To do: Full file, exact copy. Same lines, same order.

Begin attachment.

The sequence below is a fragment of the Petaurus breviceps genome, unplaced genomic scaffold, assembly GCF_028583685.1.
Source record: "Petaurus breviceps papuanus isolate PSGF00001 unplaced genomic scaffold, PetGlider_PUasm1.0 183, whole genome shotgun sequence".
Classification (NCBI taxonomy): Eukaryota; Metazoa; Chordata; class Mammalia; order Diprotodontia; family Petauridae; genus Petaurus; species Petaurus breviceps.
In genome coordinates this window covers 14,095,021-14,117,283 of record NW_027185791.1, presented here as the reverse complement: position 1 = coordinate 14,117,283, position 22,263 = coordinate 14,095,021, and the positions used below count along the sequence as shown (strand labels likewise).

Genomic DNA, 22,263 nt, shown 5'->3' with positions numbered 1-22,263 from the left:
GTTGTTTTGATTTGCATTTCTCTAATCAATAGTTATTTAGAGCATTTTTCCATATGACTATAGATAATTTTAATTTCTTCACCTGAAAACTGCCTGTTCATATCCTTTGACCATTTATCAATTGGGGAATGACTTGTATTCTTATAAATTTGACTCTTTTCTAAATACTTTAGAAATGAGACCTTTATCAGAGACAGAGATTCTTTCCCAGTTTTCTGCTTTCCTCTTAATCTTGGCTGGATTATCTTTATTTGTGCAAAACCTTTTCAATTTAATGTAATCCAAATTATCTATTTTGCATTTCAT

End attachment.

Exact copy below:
The sequence below is a fragment of the Petaurus breviceps genome, unplaced genomic scaffold, assembly GCF_028583685.1.
Source record: "Petaurus breviceps papuanus isolate PSGF00001 unplaced genomic scaffold, PetGlider_PUasm1.0 183, whole genome shotgun sequence".
Classification (NCBI taxonomy): Eukaryota; Metazoa; Chordata; class Mammalia; order Diprotodontia; family Petauridae; genus Petaurus; species Petaurus breviceps.
In genome coordinates this window covers 14,095,021-14,117,283 of record NW_027185791.1, presented here as the reverse complement: position 1 = coordinate 14,117,283, position 22,263 = coordinate 14,095,021, and the positions used below count along the sequence as shown (strand labels likewise).

Genomic DNA, 22,263 nt, shown 5'->3' with positions numbered 1-22,263 from the left:
GTTGTTTTGATTTGCATTTCTCTAATCAATAGTTATTTAGAGCATTTTTCCATATGACTATAGATAATTTTAATTTCTTCACCTGAAAACTGCCTGTTCATATCCTTTGACCATTTATCAATTGGGGAATGACTTGTATTCTTATAAATTTGACTCTTTTCTAAATACTTTAGAAATGAGACCTTTATCAGAGACAGAGATTCTTTCCCAGTTTTCTGCTTTCCTCTTAATCTTGGCTGGATTATCTTTATTTGTGCAAAACCTTTTCAATTTAATGTAATCCAAATTATCTATTTTGCATTTCAT